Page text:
Addiction, America’s Veterans and a Treatment that Works

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Addiction and Veterans Tennessee

Veterans, who have served their country with valor and sacrifice, often find themselves battling addiction upon returning home. This post explores the reasons behind why veterans struggle with addiction, including the unique challenges they face during and after their service, such as combat-related trauma, physical injuries, and difficulties reintegrating into civilian life. By understanding these factors, we can better support and assist veterans in their journey towards recovery and healing.

Addiction in Veterans

Veterans are a special group of individuals who have selflessly served their country and faced numerous challenges during their time in the military. Unfortunately, many veterans also face another battle upon returning home – addiction. The following delves into the reasons why veterans struggle with addiction and the complexities that contribute to their difficulties in overcoming this issue.

One of the primary reasons why veterans may struggle with addiction is the trauma they experience during their time in the military. Combat exposure, witnessing the horrors of war, and the loss of comrades can lead to post-traumatic stress disorder (PTSD) and other mental health issues. In an attempt to cope with these overwhelming feelings, some veterans turn to substance abuse as a way to numb their pain and memories. For example, a study by the Substance Abuse and Mental Health Services Administration found that veterans with PTSD are at a higher risk for substance abuse than those without PTSD.

Furthermore, physical injuries sustained during military service can also contribute to veterans’ struggles with addiction. Chronic pain from injuries sustained in combat or training can lead to the over-prescription of opioids by healthcare providers, which can then spiral into addiction. According to the Department of Veterans Affairs, veterans are twice as likely to die from accidental opioid overdoses compared to the general population.

Additionally, veterans often face challenges when reintegrating into civilian life after their service. The transition from a highly structured and regimented military environment to the relative freedom of civilian life can be jarring and disorienting. Feelings of isolation, lack of purpose, and difficulty finding employment can all contribute to veterans turning to substance abuse as a way to cope with these challenges.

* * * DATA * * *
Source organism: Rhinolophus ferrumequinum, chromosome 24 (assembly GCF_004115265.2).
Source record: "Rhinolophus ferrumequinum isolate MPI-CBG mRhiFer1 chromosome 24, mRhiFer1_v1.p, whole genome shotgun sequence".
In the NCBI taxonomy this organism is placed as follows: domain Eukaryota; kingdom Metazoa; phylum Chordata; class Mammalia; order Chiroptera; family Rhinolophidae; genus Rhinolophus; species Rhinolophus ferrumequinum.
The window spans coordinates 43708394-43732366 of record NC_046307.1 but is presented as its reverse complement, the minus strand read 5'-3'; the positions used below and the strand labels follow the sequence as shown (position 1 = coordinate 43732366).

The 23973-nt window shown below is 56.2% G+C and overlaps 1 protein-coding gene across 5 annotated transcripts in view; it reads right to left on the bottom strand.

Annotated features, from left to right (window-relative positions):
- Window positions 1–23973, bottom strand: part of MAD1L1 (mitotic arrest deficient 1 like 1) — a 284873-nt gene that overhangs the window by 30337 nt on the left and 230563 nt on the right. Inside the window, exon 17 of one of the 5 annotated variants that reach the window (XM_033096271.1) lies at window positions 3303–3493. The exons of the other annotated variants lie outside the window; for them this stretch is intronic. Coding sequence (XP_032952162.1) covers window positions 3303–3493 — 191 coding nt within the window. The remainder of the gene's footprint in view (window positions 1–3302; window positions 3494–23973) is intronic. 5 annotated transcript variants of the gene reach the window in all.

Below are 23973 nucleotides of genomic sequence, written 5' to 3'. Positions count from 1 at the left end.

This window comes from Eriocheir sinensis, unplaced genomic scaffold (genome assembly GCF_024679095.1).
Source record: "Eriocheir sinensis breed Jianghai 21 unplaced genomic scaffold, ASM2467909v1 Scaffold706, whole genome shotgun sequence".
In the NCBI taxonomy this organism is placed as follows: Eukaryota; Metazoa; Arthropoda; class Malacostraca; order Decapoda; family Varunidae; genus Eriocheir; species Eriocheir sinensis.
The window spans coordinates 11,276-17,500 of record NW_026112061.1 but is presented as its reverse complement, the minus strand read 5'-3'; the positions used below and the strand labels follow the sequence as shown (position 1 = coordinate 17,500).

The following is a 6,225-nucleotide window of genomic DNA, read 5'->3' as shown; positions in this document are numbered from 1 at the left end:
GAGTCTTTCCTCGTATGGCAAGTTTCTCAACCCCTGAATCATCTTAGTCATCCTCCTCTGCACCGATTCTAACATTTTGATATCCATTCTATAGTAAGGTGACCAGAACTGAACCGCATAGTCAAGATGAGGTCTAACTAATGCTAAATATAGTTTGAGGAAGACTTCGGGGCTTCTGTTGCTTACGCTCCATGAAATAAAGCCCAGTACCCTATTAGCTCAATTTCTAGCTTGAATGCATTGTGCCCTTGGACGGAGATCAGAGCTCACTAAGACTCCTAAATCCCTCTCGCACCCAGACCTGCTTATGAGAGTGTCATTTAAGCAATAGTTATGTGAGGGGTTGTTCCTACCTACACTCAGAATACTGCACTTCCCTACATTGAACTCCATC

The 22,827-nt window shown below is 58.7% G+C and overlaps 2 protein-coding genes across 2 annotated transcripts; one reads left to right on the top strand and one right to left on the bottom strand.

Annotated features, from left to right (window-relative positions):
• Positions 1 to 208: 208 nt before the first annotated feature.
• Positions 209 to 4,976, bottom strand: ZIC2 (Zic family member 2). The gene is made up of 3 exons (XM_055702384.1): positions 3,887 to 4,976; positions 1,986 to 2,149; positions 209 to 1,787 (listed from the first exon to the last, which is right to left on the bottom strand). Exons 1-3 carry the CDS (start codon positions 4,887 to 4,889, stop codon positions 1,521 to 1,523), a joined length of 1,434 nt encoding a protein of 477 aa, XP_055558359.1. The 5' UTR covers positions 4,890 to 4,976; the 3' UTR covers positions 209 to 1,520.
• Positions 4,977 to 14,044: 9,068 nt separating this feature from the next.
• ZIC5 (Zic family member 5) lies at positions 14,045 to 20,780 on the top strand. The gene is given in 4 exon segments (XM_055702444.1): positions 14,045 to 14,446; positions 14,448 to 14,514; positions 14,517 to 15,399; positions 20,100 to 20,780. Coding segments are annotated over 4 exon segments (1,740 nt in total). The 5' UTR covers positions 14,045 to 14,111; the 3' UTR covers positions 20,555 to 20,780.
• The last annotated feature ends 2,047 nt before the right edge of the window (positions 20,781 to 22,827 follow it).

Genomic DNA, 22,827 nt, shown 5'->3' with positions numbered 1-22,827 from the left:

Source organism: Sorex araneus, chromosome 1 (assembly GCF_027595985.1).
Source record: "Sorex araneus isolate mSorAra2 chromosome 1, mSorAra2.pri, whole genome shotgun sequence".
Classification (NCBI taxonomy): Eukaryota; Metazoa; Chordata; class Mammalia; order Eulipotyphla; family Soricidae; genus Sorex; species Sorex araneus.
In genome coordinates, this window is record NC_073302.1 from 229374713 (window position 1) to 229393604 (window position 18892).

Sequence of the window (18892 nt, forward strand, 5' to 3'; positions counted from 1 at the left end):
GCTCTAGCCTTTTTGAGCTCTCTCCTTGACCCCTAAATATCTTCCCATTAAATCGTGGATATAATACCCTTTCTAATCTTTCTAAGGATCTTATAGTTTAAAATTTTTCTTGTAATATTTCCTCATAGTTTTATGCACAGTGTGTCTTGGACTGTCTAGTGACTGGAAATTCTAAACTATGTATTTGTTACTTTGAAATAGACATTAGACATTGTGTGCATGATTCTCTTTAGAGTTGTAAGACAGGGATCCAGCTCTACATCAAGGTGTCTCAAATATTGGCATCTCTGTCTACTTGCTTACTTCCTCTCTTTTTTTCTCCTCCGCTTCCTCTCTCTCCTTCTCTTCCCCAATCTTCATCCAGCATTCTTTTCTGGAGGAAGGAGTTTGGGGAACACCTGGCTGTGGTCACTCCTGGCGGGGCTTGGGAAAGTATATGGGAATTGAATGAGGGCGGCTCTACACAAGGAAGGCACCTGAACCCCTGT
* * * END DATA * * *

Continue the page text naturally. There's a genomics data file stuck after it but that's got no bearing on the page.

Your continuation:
Addiction Statistics Among Veterans

The statistics of substance abuse among veterans paint a concerning picture of the challenges faced by those who have served in the military. It is essential for society to recognize the prevalence of substance abuse among veterans and to provide effective interventions, resources, and support systems to help veterans overcome their struggles with addiction. By addressing these issues proactively and compassionately, we can assist veterans in their recovery journey and honor their service to our country.

-According to the National Institute on Drug Abuse (NIDA), veterans are more likely to experience substance abuse disorders compared to the general population. Approximately 1 in 10 veterans struggle with substance abuse issues, including alcohol, prescription drugs, and illicit drugs.

-The Substance Abuse and Mental Health Services Administration (SAMHSA) reported that in 2017, around 5.4% of veterans aged 18 or older had a substance use disorder, with alcohol being the most commonly abused substance among veterans.

-Veterans with post-traumatic stress disorder (PTSD) are particularly vulnerable to substance abuse. Studies have shown that veterans with PTSD are more likely to engage in substance abuse as a way to cope with their symptoms and trauma.

-Opioid misuse is a significant concern among veterans, with the Department of Veterans Affairs (VA) reporting that veterans are twice as likely to die from accidental opioid overdoses compared to the general population. The overprescription of opioids for pain management in veterans has contributed to the opioid epidemic within this population.

-Homeless veterans also face high rates of substance abuse, with the VA estimating that around 70% of homeless veterans struggle with substance abuse issues. Substance abuse can be both a cause and a consequence of homelessness among veterans, further complicating their ability to access treatment and support.